June 6 (UPI) -- Elon Musk's SpaceX launched a communications satellite for SiriusXM early Sunday from Florida in the first such mission since one of the broadcast company's spacecraft failed after launch in December.
The satellite, known as SXM-8, was lifted aboard a Falcon 9 rocket at 12:26 a.m. from Space Launch Complex 40 at Cape Canaveral Space Force Station. The launch, which occurred at the start of a nearly 2-hour window, was the company's 18th launch of the year.
It carried the SXM-8 digital radio satellite into orbit for Sirius XM's 34 million subscribers, according to the company.
A malfunction of the company's previous satellite, SXM-7, led to the total loss of the spacecraft after SpaceX successfully launched it. SiriusXM reported the malfunction in January, but said the loss, was was insured for $225 million, wouldn't affect its service because it has multiple satellites.
But this time the launch was successful. Approximately 9 minutes after liftoff, the booster's first stage returned to Earth, landing on one of SpaceX's two drone ships, called "Just Read The Instructions" stationed out in the Atlantic Ocean.
"We have touchdown of Falcon 9," said SpaceX's Jessie Anderson during the launch webcast. "Today marks the 87th overall successful recovery of an orbital class rocket."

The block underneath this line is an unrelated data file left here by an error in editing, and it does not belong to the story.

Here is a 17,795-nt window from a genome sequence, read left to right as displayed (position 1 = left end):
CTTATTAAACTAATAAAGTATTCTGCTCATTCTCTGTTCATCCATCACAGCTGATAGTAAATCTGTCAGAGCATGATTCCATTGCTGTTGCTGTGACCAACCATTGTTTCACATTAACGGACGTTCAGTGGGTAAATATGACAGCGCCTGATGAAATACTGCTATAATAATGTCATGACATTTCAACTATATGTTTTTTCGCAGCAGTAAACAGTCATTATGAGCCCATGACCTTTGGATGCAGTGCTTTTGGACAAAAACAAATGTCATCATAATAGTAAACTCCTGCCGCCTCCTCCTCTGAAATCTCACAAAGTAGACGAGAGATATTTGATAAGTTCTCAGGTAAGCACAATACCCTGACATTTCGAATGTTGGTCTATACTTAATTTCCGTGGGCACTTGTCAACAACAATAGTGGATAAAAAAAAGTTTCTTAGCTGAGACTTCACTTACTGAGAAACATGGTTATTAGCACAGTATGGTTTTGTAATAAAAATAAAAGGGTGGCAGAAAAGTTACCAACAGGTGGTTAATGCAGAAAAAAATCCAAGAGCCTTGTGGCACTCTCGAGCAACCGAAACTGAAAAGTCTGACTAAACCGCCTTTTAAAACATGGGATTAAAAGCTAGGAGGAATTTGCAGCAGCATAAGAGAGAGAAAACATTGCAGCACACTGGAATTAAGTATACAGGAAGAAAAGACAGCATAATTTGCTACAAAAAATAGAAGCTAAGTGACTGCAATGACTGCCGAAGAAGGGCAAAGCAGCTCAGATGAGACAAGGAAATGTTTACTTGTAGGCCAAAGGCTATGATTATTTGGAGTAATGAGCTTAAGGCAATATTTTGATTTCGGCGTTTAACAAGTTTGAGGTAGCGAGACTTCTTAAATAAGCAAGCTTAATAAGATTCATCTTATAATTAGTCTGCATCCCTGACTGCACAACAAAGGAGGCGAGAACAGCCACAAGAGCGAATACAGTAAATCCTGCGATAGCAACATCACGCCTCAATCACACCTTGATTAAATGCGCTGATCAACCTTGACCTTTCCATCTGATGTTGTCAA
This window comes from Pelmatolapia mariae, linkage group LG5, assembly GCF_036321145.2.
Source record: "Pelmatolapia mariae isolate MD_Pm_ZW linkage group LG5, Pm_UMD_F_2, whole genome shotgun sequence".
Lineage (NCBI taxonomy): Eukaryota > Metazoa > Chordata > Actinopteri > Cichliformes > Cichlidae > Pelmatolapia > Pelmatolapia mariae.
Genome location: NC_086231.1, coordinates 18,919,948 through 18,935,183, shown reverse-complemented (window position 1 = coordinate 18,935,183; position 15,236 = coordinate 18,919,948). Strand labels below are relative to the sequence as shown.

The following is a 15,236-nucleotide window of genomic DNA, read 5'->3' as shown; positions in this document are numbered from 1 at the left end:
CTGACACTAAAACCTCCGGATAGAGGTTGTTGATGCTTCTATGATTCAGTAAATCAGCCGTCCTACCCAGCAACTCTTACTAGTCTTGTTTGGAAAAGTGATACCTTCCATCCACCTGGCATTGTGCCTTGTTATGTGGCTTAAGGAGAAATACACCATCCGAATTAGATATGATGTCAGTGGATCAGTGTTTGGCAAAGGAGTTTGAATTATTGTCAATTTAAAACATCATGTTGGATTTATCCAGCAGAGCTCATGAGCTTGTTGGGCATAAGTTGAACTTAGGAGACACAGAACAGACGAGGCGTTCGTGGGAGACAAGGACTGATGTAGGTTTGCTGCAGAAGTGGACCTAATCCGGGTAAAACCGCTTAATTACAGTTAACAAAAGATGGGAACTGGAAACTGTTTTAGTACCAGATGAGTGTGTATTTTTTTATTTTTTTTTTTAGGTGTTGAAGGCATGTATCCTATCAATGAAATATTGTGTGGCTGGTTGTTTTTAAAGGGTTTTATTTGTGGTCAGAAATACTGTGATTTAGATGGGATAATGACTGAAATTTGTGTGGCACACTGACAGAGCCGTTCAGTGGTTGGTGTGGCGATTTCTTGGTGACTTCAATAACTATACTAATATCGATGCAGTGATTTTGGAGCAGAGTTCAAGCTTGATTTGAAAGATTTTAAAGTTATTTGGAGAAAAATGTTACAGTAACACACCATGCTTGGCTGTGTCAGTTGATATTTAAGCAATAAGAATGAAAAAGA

On Thursday, a SpaceX launched from the Florida site. A different Falcon 9 blasted off from Pad 39A at the nearby Kennedy Space Center. Its payload was a gumdrop-shaped cargo capsule bound for the International Space Station that arrived at the orbiting laboratory on Saturday morning with 7,300 pounds of science gear and supplies.
The rocket glowed orange as the rocket climbed through the cloud layers.
Weather risks at that time included showers and cumulus clouds, according to a forecast from the Space Force. The second launch window was Monday
Sirius XM service comes installed in new vehicles from every major automaker in the United States and is available in nearly half of the preowned vehicles for sale in the country, according to the company.
Two more SpaceX flights are scheduled for this month, including upgraded GPS III satellite for the U.S. Space Force. This would be the first military payload to fly on a reused rocket.
UPI's Paul Brinkmann contributed to this report.